Assange reverse-ferrets on promise to fly to US post-Manning clemency
WikiLeaker folds hand in pledge poker
If US investigators were hoping WikiLeaks boss Julian Assange would be deliver himself into their hands, then they are due for a disappointment.
Last Thursday, WikiLeaks tweeted that the longest-staying guest in the Ecuadorian Embassy in London would allow American prosecutors to extradite him if President Obama issued clemency for Chelsea Manning, who was serving a 35‑year sentence for leaking US state department cables and battlefield reports and video from Iraq and Afghanistan.
It must have looked like a safe bet, but Obama surprised many on Tuesday when he commuted Manning's sentence to time served, meaning that the former soldier will be free this May. So is Assange booking his flight to Washington? Not according to his lawyer.
"Mr Assange welcomes the announcement that Ms Manning's sentence will be reduced and she will be released in May, but this is well short of what he sought," Barry Pollack, Assange's US-based attorney told The Hill.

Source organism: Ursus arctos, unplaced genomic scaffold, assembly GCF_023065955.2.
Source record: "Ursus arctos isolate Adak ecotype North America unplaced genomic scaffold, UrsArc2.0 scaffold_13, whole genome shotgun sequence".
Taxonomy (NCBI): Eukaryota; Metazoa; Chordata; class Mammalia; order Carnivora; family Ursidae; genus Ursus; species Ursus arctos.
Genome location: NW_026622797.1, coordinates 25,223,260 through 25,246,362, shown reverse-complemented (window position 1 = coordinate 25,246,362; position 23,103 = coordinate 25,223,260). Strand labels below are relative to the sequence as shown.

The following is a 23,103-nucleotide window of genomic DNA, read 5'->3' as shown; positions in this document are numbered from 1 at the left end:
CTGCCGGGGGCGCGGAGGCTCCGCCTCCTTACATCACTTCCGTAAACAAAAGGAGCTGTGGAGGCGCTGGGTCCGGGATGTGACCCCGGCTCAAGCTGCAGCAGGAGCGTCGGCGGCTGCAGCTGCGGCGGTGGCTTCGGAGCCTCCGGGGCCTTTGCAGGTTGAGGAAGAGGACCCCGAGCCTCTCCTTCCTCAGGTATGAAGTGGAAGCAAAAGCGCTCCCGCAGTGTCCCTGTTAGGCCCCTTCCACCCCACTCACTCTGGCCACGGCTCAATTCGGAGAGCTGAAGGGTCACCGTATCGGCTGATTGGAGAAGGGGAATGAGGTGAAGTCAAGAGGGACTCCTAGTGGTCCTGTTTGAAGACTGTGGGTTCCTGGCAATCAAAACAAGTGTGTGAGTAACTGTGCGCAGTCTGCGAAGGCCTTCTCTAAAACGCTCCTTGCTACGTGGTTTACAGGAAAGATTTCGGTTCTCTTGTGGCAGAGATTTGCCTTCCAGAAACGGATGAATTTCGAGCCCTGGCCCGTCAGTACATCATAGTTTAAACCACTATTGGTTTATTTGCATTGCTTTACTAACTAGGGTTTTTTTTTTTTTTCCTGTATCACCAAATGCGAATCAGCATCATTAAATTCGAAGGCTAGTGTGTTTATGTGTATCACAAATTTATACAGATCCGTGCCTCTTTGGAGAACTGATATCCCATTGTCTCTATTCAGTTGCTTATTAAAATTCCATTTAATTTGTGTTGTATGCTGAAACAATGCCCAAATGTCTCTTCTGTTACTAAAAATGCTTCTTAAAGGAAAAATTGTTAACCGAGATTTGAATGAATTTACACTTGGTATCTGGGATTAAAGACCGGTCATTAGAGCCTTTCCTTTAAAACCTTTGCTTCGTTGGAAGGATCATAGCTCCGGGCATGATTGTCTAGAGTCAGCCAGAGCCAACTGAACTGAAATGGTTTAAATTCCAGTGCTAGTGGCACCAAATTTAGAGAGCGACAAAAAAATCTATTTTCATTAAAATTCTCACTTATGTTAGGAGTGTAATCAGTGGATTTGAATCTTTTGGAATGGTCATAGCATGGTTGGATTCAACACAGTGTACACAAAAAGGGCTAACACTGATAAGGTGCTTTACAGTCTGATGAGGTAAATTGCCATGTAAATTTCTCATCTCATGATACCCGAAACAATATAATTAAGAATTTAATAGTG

"Mr Assange had called for Chelsea Manning to receive clemency and be released immediately."
Except he didn't. The exact words of the tweet requested clemency in exchange of his handover to Uncle Sam, but there was no mention of a timeline. A similar tweet made on September 15 last year also made no mention of a timeline, only that Manning be granted clemency.
In his last press conference, Obama made it clear that he was offering clemency to Manning. While she is guilty, Obama said, the sentence was disproportionate in his view. Obama denied the decision had anything to do with Assange.
"I don't pay a lot of attention to Mr Assange's tweets, so that wasn't a consideration in this instance," the president said. "And I'd refer you to the Justice Department for any criminal investigations, indictments, extradition issues that may come up with him."
However, there may still be a chance Assange will touch down in the Land of the FreeTM. The day after Assange's lawyer's comments, WikiLeaks made a further (occasionally misspelled) comment, saying Assange would come to the US under certain conditions.
Assange is still happy to come to the US provided all his rights are guarenteed despite White House now saying Manning was not quid-quo-pro.— WikiLeaks (@wikileaks) January 18, 2017
So there is still some chance. But if you're a member of the Ecuadorian embassy in the UK, don't expect to get the spare bedroom back any time soon. ®